• Reputation Matters: What Not to Do Chip Wilson-Style

  • Business magnate Warren Buffet said it best, “It takes 20 years to build a reputation and five minutes to ruin it. If you think about that, you’ll do things differently.”

    Unfortunately for Lululemon Athletica’s founder, Chip Wilson, it does not seem like he has recovered from his p.r. missteps and recently submitted his resignation to step down from the board in February.

    His problems stem from his outspoken nature. One example that backfired poorly, occurred when the company started receiving complaints in 2013 from female customers about the yoga pants fabric pilling (when fabric forms small balls of fluff). Wilson decided to share his candid, personal thoughts and in an interview he said the pilling problem was due to customers’ thighs rubbing together … or in other words, Wilson thought some women were too fat for the clothing.

    The company tried to reign him in and Wilson issued a video apology. However, his apology was directed toward the company’s employees and not its customers. This further offended its customer base and damaged the company’s reputation.

    Wilson would have been better off addressing customer concerns head on. Through a tug-of-war with the Lululemon board, Wilson finally relinquished control after it was clear that he was doing more harm than good. When a winning public perception is jeopardized, such as what happened in this case, immediate steps should be taken to effectively communicate and to eliminate the potential for any further damage. What could Wilson have done differently? Here are a few steps for any business owner to consider when a crisis arises in order to protect your brand’s reputation.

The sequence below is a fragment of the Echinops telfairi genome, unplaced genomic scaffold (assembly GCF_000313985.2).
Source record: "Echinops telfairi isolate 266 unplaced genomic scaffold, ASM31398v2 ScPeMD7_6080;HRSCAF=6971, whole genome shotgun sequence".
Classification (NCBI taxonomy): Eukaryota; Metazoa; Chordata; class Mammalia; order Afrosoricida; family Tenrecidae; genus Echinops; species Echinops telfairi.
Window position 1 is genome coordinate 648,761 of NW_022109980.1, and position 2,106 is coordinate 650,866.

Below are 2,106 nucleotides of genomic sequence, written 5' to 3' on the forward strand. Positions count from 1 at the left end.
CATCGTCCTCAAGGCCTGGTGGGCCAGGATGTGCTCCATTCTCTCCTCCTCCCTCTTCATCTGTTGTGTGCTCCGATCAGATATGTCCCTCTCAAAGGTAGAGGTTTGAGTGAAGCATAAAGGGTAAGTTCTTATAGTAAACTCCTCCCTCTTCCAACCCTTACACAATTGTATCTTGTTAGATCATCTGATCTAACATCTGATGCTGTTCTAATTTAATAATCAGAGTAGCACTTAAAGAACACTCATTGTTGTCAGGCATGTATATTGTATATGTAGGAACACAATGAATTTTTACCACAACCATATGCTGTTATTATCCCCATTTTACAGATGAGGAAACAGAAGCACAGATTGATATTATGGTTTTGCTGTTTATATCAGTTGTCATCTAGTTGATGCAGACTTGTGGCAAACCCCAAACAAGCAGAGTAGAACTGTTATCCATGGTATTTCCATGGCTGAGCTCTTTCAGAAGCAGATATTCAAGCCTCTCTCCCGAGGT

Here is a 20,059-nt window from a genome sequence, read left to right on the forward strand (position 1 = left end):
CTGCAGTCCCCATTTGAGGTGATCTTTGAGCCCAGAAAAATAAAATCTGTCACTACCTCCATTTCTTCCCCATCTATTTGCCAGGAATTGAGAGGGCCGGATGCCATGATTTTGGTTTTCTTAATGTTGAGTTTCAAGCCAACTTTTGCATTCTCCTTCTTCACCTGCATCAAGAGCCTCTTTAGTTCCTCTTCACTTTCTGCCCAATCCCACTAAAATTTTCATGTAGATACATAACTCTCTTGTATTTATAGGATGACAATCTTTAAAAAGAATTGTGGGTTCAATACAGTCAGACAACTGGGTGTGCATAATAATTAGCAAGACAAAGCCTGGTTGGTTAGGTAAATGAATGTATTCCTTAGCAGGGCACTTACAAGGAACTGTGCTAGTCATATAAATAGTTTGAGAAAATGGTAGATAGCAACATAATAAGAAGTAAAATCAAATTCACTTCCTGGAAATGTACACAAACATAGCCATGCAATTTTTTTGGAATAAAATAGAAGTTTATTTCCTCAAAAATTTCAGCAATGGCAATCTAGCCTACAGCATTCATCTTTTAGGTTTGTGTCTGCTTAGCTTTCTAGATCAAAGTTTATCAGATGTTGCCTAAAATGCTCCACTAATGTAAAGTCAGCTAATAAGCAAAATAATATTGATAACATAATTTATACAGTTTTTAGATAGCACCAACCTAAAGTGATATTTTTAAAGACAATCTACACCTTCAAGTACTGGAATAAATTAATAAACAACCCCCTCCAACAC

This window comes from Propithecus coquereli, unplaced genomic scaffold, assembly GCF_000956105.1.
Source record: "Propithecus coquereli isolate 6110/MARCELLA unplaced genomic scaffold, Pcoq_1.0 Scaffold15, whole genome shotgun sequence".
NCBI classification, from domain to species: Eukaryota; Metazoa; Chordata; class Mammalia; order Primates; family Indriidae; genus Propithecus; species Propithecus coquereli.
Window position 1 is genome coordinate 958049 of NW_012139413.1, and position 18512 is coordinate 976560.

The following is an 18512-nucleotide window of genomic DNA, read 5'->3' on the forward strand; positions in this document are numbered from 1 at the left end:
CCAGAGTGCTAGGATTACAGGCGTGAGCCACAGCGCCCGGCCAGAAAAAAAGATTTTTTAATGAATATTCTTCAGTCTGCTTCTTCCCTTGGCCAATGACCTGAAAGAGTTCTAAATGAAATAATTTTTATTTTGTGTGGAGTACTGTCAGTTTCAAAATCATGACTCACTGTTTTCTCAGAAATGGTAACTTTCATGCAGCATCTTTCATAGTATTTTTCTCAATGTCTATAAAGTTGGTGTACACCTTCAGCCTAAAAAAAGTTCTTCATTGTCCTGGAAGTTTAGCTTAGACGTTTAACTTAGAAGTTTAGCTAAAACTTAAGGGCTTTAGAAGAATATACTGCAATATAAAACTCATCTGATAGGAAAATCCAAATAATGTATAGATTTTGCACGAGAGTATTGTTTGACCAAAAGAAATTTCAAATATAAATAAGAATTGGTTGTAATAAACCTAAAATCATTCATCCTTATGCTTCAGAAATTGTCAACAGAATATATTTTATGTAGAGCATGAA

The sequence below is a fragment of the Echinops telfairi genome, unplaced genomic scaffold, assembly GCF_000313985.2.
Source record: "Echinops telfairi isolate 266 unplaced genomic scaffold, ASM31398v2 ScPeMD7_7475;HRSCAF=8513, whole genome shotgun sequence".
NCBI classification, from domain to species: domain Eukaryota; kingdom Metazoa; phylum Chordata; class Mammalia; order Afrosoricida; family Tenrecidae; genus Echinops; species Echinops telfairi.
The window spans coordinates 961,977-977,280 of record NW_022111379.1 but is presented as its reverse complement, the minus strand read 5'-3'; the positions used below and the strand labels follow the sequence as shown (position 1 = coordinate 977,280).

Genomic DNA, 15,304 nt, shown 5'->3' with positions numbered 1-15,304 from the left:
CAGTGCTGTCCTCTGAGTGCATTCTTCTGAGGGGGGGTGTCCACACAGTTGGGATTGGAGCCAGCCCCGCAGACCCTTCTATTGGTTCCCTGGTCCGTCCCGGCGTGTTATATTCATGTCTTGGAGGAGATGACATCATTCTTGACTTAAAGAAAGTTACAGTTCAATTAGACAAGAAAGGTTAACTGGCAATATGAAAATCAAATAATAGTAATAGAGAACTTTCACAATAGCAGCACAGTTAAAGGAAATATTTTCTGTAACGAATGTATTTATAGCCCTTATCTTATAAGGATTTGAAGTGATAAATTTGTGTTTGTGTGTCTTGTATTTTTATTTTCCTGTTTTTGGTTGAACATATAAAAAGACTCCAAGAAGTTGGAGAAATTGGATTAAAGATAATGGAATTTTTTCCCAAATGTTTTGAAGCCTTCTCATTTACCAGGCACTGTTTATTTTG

• Investigate. When issues or complaints arise, look into the matter and determine if changes are needed.
    • Communicate. Information should be shared both internally and externally. A set of talking points should be created to effectively communicate with your target audiences (i.e., employees, customers, media, stakeholders). Only designated spokespersons should speak on the matter. Closely monitor all traditional and social media platforms to ensure that the most up-to-date information is being shared and concerns are addressed.
    • Plan. Ensure that your company has a crisis plan in place prior to a crisis occurring. Be sure to meet with your staff, so that everyone is aware of the plan and understands the proper protocol to be followed.
    • Respond. Address the public and media’s concerns and questions with integrity, understanding, and consistency in tone. Be willing to communicate and work toward resolving misunderstandings, errors, and issues of quality or management.
    • Repair. Whether your company is at fault or not, the management team must repair the real or perceived damage. This may range from giving a refund to hosting a customer appreciation day to shaking up your management team. The severity of the issue will determine the course of action.

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